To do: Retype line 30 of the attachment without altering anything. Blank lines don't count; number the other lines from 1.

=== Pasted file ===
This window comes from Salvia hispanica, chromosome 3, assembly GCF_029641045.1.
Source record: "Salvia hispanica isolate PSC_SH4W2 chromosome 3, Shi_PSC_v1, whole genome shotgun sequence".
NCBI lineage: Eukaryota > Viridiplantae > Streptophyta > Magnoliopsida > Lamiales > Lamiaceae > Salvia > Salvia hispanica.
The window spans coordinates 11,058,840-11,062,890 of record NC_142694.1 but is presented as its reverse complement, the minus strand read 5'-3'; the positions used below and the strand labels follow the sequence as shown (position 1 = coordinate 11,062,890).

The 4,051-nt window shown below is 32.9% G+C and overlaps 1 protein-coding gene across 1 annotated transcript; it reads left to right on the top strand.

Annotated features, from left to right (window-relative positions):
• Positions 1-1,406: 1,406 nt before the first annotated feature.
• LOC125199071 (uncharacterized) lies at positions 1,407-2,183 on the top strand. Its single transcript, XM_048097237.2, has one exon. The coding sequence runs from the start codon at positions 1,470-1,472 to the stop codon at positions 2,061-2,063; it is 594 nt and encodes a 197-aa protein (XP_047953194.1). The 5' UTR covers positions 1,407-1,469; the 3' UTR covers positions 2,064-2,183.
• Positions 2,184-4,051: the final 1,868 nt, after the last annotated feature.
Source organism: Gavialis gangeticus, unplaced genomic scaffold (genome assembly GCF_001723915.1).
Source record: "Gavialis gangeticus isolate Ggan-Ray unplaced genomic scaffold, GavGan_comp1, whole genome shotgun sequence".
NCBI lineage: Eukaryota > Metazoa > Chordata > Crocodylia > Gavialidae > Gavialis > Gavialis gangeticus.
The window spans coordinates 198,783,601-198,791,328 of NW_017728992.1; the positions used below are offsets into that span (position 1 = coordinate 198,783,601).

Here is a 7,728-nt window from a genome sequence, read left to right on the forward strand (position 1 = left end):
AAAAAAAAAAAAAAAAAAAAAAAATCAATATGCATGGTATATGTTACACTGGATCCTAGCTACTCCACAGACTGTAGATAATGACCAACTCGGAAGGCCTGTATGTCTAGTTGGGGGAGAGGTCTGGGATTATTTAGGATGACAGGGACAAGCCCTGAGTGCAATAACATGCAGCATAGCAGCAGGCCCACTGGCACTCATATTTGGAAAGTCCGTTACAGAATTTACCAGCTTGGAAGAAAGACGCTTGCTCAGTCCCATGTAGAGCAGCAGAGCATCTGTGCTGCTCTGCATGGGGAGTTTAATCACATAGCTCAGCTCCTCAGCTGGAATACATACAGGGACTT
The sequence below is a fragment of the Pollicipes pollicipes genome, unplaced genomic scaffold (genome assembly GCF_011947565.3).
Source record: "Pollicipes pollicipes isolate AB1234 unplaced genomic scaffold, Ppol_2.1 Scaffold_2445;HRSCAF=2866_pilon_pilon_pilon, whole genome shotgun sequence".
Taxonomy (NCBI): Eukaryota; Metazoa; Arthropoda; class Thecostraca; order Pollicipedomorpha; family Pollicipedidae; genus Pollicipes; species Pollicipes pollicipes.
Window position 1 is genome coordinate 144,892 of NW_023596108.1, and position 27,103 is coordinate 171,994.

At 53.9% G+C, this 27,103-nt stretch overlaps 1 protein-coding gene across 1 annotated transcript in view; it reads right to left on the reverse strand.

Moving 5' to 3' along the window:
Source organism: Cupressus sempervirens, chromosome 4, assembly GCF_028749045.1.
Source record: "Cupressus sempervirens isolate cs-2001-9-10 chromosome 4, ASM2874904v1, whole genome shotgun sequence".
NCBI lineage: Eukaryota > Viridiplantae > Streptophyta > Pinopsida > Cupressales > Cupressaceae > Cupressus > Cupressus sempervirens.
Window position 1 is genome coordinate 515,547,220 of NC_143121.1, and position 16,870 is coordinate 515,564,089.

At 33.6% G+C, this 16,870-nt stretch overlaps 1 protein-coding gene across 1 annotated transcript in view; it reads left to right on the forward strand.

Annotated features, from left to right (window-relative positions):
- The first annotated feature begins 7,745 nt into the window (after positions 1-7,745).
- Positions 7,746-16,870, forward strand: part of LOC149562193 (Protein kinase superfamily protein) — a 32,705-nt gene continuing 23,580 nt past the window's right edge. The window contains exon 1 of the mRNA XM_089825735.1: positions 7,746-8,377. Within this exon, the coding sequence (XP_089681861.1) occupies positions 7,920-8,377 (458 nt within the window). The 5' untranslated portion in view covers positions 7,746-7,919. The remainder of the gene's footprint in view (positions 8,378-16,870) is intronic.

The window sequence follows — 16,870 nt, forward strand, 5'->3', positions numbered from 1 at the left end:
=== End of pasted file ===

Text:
The window sequence follows — 16,870 nt, forward strand, 5'->3', positions numbered from 1 at the left end: